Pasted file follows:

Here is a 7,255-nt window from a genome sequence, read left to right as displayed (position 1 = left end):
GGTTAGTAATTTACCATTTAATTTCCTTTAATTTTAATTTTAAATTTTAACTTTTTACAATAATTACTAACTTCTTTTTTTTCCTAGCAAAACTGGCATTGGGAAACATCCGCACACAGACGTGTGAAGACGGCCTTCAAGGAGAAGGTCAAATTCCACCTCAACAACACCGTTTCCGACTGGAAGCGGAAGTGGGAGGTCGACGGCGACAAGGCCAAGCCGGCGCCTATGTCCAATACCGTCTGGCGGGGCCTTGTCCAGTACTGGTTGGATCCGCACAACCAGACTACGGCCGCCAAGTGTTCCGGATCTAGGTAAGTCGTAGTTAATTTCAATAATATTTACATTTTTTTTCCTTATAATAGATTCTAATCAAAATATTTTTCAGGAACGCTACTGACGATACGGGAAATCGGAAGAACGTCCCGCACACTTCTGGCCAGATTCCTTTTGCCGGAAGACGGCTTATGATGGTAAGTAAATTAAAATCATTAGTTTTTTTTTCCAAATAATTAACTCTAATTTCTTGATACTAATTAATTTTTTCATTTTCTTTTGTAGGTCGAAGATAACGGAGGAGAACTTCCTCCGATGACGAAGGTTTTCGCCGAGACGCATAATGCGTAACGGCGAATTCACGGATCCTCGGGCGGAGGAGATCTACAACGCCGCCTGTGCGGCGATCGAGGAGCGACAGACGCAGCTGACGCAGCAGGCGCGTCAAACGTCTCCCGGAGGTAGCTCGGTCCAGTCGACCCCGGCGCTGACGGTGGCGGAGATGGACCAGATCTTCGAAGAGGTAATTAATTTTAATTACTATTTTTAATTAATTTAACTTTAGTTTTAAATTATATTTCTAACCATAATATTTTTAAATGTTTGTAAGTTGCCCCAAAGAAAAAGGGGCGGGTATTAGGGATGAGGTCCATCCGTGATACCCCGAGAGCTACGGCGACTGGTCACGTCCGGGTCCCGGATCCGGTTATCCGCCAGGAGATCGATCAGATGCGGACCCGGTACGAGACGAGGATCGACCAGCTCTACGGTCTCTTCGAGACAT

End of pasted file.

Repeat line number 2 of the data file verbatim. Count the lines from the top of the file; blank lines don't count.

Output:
GGTTAGTAATTTACCATTTAATTTCCTTTAATTTTAATTTTAAATTTTAACTTTTTACAATAATTACTAACTTCTTTTTTTTCCTAGCAAAACTGGCATTGGGAAACATCCGCACACAGACGTGTGAAGACGGCCTTCAAGGAGAAGGTCAAATTCCACCTCAACAACACCGTTTCCGACTGGAAGCGGAAGTGGGAGGTCGACGGCGACAAGGCCAAGCCGGCGCCTATGTCCAATACCGTCTGGCGGGGCCTTGTCCAGTACTGGTTGGATCCGCACAACCAGACTACGGCCGCCAAGTGTTCCGGATCTAGGTAAGTCGTAGTTAATTTCAATAATATTTACATTTTTTTTCCTTATAATAGATTCTAATCAAAATATTTTTCAGGAACGCTACTGACGATACGGGAAATCGGAAGAACGTCCCGCACACTTCTGGCCAGATTCCTTTTGCCGGAAGACGGCTTATGATGGTAAGTAAATTAAAATCATTAGTTTTTTTTTCCAAATAATTAACTCTAATTTCTTGATACTAATTAATTTTTTCATTTTCTTTTGTAGGTCGAAGATAACGGAGGAGAACTTCCTCCGATGACGAAGGTTTTCGCCGAGACGCATAATGCGTAACGGCGAATTCACGGATCCTCGGGCGGAGGAGATCTACAACGCCGCCTGTGCGGCGATCGAGGAGCGACAGACGCAGCTGACGCAGCAGGCGCGTCAAACGTCTCCCGGAGGTAGCTCGGTCCAGTCGACCCCGGCGCTGACGGTGGCGGAGATGGACCAGATCTTCGAAGAGGTAATTAATTTTAATTACTATTTTTAATTAATTTAACTTTAGTTTTAAATTATATTTCTAACCATAATATTTTTAAATGTTTGTAAGTTGCCCCAAAGAAAAAGGGGCGGGTATTAGGGATGAGGTCCATCCGTGATACCCCGAGAGCTACGGCGACTGGTCACGTCCGGGTCCCGGATCCGGTTATCCGCCAGGAGATCGATCAGATGCGGACCCGGTACGAGACGAGGATCGACCAGCTCTACGGTCTCTTCGAGACAT